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Rocky mountain with angry face, Yemen
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Personification is a figure of speech in which objects or nonhuman organisms are given human characteristics.

We find personification in movies for children all the time: we wouldn't have Lassie or Winn Dixie without it. However, it occurs in literature for adults as well. My handy Benét's Reader's Encyclopedia explains that allegories like Pilgrim's Progress use it, personifying emotions such as despair. It also cites Yeats's "Ode to a Grecian Urn" as an example. For instance, Yeats describes the urn as an "unravished bride of quietness," attributing the characteristics of a new bride to the urn.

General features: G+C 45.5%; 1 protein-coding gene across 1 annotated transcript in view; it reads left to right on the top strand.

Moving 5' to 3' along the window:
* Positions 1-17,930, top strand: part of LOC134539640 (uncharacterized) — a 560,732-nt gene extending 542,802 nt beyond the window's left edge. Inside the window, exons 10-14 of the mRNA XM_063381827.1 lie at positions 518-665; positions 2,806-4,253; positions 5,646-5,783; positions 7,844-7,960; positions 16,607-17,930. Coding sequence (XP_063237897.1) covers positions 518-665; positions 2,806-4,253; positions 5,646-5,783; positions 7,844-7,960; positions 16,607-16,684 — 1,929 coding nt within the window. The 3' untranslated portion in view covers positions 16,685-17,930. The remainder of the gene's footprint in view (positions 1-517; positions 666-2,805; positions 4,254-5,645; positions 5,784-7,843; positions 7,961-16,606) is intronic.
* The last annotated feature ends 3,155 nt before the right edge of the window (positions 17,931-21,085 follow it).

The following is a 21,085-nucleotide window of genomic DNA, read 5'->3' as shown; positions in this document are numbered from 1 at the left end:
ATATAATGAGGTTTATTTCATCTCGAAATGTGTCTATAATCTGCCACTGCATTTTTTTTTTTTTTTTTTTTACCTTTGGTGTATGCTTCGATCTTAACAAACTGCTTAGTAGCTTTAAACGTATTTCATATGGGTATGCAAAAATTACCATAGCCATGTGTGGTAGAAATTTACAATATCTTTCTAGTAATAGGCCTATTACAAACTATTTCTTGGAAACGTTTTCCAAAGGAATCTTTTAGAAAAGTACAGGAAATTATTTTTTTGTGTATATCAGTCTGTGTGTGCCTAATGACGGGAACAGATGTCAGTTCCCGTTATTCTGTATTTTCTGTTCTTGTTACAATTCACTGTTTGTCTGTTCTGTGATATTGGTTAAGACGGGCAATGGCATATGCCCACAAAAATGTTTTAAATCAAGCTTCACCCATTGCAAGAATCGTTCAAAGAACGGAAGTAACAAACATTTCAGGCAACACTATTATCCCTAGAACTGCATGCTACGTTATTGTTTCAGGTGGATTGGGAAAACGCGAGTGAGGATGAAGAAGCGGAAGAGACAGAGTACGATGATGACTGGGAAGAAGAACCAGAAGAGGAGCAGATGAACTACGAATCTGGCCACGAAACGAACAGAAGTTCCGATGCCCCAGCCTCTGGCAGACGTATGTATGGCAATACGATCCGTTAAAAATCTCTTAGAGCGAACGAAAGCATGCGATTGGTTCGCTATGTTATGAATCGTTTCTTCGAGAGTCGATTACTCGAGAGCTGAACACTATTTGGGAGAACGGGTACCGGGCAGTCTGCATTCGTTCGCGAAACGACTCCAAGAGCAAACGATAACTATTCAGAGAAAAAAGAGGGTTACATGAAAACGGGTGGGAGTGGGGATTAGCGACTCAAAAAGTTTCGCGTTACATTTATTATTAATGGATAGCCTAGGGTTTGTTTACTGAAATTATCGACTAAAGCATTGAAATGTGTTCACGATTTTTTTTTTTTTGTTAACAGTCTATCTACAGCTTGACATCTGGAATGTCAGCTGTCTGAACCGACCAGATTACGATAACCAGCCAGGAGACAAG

Finally, we can find many examples of personified buildings. If we write, "The old mansion glowered down at us from the top of the hill," we're using personification. A building can't glower: it's an object. But an old, dilapidated building feels threatening and forbidding in the same way that an angry person does.

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